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# malcolmbarrett / causalpie Public

ðŸ¥§ An R package for easily creating and visualizing sufficient-component cause models

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# causalpie: An R Package for easily creating and visualizing causal pies

`causalpie` is an R package for creating tidy sufficient-component causal models. Create and analyze sufficient causes and plot them easily in `ggplot2`.

## Installation

You can install the development version of `causalpie` from GitHub with:

```# install.packages("devtools")
devtools::install_github("malcolmbarrett/causalpie")```

## Sufficient causes and causal pies

The sufficient-component cause model (SCC), proposed by Kenneth Rothman in 1976, is a framework for understanding how events occur. Rothman, an epidemiologist, conceived of SCC to understand the causes of diseases.

Letâ€™s consider an example about disease D. There may be many paths to a person developing D. We know that A, B, and E all cause D, but we donâ€™t always need to have all three for D to occur. In SCC, A, B, and E are referred to as components. The components may combine in a multitude of ways to cause D. In fact, any of these combination will result in D:

• A = 0, B = 1
• A = 0, E = 1
• B = 1, E = 1

These different combinations are called sufficient causes, because they are sufficient to cause D. Any components that appear in all sufficient causes are called necessary causes.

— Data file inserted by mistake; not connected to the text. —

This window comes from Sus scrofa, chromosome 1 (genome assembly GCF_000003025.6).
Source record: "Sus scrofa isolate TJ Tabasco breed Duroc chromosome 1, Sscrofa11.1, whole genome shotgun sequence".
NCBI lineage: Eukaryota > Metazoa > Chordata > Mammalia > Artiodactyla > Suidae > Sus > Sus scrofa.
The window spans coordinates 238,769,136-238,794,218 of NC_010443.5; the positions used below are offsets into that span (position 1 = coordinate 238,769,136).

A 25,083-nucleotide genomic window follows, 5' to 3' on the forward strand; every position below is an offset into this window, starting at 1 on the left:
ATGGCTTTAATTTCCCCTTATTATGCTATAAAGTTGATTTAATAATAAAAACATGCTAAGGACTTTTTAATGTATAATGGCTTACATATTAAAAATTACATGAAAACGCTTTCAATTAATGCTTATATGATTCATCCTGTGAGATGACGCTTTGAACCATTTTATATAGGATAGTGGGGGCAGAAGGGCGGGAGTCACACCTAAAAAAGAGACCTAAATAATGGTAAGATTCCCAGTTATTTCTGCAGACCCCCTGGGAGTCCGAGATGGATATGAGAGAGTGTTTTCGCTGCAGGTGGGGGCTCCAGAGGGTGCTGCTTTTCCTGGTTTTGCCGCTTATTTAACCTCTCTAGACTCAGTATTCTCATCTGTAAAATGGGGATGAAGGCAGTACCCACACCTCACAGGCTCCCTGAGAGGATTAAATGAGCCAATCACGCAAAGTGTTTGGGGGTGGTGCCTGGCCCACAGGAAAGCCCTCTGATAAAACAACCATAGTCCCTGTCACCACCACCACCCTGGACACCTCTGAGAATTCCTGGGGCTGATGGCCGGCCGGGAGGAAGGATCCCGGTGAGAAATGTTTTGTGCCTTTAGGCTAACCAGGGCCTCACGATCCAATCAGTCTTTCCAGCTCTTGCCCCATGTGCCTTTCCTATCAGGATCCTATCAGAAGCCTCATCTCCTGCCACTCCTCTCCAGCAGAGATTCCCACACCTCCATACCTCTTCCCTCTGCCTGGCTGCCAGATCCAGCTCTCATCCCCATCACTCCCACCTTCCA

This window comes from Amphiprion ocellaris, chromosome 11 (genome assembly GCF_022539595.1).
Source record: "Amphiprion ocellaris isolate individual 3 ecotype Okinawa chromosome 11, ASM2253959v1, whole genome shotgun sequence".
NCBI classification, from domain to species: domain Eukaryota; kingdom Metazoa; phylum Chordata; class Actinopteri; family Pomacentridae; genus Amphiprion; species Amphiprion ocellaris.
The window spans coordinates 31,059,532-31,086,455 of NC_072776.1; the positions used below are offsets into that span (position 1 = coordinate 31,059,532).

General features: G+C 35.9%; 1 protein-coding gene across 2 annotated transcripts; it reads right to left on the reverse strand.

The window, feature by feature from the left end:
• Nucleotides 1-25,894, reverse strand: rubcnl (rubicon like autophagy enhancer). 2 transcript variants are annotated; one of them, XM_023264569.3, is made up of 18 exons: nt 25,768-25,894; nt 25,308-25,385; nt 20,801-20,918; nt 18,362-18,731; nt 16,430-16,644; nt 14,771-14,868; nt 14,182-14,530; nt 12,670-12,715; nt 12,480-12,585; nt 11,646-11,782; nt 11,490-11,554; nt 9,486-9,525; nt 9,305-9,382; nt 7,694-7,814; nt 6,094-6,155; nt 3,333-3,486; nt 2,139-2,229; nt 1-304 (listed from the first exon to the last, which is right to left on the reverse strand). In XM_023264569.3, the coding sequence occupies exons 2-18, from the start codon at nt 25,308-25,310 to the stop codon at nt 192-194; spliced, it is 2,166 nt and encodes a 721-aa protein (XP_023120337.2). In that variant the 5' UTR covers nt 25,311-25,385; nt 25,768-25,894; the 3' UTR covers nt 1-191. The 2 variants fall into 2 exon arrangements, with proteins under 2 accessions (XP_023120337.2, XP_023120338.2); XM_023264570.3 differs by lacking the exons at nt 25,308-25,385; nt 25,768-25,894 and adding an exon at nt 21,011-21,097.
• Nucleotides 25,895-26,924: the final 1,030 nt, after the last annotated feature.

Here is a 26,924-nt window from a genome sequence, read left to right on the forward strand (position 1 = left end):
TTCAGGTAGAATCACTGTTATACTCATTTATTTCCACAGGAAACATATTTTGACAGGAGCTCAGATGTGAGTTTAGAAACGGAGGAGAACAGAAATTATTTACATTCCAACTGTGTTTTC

In `causalpie`, you define causes using `causify`. Each sufficient cause is grouped by the `sc()` function, which takes named values (e.g.Â E = 1). By tradition, a component `U` is added to each sufficient cause to represent unknown components. This can be turned off by setting `add_u = FALSE`.

```library(causalpie)
causes <- causify(sc(A = 0, B = 1),
sc(A = 0, E = 1),
sc(B = 1, E = 1))
causes
#> # A tibble: 9 x 5
#>   component value label  frac cause
#>   <chr>     <chr> <chr> <dbl> <chr>
#> 1 A         0     A = 0  0.25 Sufficient Cause 1
#> 2 B         1     B = 1  0.25 Sufficient Cause 1
#> 3 U1        ?     U1     0.5  Sufficient Cause 1
#> 4 A         0     A = 0  0.25 Sufficient Cause 2
#> 5 E         1     E = 1  0.25 Sufficient Cause 2
#> 6 U2        ?     U2     0.5  Sufficient Cause 2
#> 7 B         1     B = 1  0.25 Sufficient Cause 3
#> 8 E         1     E = 1  0.25 Sufficient Cause 3
#> 9 U3        ?     U3     0.5  Sufficient Cause 3```

You can plot the sufficient causes as pies in `ggplot2` using `causal_pie()`, which highlights unique components, or `causal_pie_necessary()`, which highlights necessary causes.

`causal_pie(causes)`

Because both objects are ggplots, you can change themes, scales, and so on.

```causify(sc(A = 1, B = 0), sc(A = 1, E = 1, C = 0)) %>%
causal_pie_necessary() +
theme_causal_pie() +
scale_fill_manual(values = c("#56B4E9", "#E69F00"))```

ðŸ¥§ An R package for easily creating and visualizing sufficient-component cause models

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